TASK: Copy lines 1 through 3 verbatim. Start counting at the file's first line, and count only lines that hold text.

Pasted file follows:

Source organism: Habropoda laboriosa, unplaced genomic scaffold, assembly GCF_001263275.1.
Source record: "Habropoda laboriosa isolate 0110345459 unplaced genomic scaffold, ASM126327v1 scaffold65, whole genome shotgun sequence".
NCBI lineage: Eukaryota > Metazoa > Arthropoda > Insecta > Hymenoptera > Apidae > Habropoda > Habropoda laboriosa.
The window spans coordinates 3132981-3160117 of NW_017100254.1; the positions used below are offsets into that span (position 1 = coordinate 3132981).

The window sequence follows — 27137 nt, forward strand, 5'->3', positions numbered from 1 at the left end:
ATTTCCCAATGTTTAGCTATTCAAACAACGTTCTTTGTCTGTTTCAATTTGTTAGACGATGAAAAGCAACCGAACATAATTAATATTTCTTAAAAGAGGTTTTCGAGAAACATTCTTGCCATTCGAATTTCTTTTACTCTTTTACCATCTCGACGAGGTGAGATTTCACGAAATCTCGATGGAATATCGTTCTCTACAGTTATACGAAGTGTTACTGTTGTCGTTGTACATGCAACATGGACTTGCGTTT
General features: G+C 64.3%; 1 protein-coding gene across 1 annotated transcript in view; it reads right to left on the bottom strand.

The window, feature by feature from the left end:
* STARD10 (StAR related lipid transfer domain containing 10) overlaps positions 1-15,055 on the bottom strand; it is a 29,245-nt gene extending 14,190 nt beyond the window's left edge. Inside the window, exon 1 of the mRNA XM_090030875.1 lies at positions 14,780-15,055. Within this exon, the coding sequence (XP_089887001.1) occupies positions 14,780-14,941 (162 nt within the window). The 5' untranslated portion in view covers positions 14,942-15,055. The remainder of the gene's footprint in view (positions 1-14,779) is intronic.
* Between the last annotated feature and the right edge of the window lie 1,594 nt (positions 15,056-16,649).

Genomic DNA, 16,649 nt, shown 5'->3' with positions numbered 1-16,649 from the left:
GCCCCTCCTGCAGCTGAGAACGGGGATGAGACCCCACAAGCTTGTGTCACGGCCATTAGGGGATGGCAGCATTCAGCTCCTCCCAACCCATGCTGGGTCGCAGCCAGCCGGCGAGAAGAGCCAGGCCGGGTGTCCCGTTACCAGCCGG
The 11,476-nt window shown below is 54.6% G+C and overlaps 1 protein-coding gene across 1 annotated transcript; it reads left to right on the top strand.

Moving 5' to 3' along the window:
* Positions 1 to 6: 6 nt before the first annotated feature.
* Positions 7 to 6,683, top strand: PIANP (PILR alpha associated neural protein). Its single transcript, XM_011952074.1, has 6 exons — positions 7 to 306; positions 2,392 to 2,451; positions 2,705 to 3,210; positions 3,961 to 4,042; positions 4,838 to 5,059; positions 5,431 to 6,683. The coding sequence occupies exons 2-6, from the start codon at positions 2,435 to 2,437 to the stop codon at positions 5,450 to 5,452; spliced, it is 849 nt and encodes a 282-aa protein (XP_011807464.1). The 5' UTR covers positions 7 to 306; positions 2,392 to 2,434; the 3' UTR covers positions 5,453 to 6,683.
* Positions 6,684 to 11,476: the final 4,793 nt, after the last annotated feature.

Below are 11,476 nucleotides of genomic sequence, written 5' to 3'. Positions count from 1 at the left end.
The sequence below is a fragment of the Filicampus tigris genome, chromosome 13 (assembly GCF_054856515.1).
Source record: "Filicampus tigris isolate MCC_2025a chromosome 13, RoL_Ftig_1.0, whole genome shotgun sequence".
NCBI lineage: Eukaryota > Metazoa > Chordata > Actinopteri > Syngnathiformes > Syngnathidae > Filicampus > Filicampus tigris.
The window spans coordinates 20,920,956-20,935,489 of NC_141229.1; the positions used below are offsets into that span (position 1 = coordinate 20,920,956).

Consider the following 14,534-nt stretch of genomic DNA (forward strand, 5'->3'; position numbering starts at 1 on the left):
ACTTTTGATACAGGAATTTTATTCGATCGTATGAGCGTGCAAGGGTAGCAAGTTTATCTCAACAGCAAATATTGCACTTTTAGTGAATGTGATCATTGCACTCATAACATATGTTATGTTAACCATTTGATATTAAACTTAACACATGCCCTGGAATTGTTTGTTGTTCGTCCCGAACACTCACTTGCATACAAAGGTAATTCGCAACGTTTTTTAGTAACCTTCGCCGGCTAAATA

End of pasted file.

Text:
Source organism: Habropoda laboriosa, unplaced genomic scaffold, assembly GCF_001263275.1.
Source record: "Habropoda laboriosa isolate 0110345459 unplaced genomic scaffold, ASM126327v1 scaffold65, whole genome shotgun sequence".
NCBI lineage: Eukaryota > Metazoa > Arthropoda > Insecta > Hymenoptera > Apidae > Habropoda > Habropoda laboriosa.